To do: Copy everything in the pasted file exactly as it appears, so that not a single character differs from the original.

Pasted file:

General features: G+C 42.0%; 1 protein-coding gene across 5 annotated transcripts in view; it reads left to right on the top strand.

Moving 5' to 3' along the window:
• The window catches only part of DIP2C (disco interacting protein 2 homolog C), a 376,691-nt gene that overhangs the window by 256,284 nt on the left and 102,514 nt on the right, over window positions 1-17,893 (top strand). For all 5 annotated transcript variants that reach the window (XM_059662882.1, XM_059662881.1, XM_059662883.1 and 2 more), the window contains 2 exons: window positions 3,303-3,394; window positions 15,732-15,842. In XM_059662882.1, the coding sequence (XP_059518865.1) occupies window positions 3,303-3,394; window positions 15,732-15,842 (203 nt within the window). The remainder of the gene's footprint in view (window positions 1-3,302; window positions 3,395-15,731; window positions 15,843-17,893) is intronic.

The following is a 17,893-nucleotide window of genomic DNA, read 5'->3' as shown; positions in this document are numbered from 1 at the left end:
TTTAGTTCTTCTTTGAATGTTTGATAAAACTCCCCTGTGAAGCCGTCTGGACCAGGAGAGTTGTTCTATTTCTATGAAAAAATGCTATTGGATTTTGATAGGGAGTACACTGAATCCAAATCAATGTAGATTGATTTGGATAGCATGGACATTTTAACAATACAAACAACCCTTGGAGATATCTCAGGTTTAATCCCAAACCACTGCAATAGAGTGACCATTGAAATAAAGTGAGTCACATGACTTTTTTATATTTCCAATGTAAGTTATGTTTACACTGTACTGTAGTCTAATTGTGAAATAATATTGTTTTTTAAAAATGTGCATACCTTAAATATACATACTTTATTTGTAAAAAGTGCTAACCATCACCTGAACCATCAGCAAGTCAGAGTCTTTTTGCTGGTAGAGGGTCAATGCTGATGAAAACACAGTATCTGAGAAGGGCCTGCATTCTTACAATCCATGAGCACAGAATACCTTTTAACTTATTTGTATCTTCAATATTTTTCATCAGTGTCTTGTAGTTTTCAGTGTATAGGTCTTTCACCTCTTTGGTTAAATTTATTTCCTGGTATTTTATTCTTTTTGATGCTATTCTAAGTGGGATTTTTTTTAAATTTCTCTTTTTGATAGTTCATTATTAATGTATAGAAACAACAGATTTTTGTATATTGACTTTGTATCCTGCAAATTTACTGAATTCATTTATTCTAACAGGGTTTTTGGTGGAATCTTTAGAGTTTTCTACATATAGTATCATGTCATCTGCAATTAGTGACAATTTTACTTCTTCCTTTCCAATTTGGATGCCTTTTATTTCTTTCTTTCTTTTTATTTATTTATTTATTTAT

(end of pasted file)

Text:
General features: G+C 42.0%; 1 protein-coding gene across 5 annotated transcripts in view; it reads left to right on the top strand.

Moving 5' to 3' along the window:
• The window catches only part of DIP2C (disco interacting protein 2 homolog C), a 376,691-nt gene that overhangs the window by 256,284 nt on the left and 102,514 nt on the right, over window positions 1-17,893 (top strand). For all 5 annotated transcript variants that reach the window (XM_059662882.1, XM_059662881.1, XM_059662883.1 and 2 more), the window contains 2 exons: window positions 3,303-3,394; window positions 15,732-15,842. In XM_059662882.1, the coding sequence (XP_059518865.1) occupies window positions 3,303-3,394; window positions 15,732-15,842 (203 nt within the window). The remainder of the gene's footprint in view (window positions 1-3,302; window positions 3,395-15,731; window positions 15,843-17,893) is intronic.

The following is a 17,893-nucleotide window of genomic DNA, read 5'->3' as shown; positions in this document are numbered from 1 at the left end:
TTTAGTTCTTCTTTGAATGTTTGATAAAACTCCCCTGTGAAGCCGTCTGGACCAGGAGAGTTGTTCTATTTCTATGAAAAAATGCTATTGGATTTTGATAGGGAGTACACTGAATCCAAATCAATGTAGATTGATTTGGATAGCATGGACATTTTAACAATACAAACAACCCTTGGAGATATCTCAGGTTTAATCCCAAACCACTGCAATAGAGTGACCATTGAAATAAAGTGAGTCACATGACTTTTTTATATTTCCAATGTAAGTTATGTTTACACTGTACTGTAGTCTAATTGTGAAATAATATTGTTTTTTAAAAATGTGCATACCTTAAATATACATACTTTATTTGTAAAAAGTGCTAACCATCACCTGAACCATCAGCAAGTCAGAGTCTTTTTGCTGGTAGAGGGTCAATGCTGATGAAAACACAGTATCTGAGAAGGGCCTGCATTCTTACAATCCATGAGCACAGAATACCTTTTAACTTATTTGTATCTTCAATATTTTTCATCAGTGTCTTGTAGTTTTCAGTGTATAGGTCTTTCACCTCTTTGGTTAAATTTATTTCCTGGTATTTTATTCTTTTTGATGCTATTCTAAGTGGGATTTTTTTTAAATTTCTCTTTTTGATAGTTCATTATTAATGTATAGAAACAACAGATTTTTGTATATTGACTTTGTATCCTGCAAATTTACTGAATTCATTTATTCTAACAGGGTTTTTGGTGGAATCTTTAGAGTTTTCTACATATAGTATCATGTCATCTGCAATTAGTGACAATTTTACTTCTTCCTTTCCAATTTGGATGCCTTTTATTTCTTTCTTTCTTTTTATTTATTTATTTATTTAT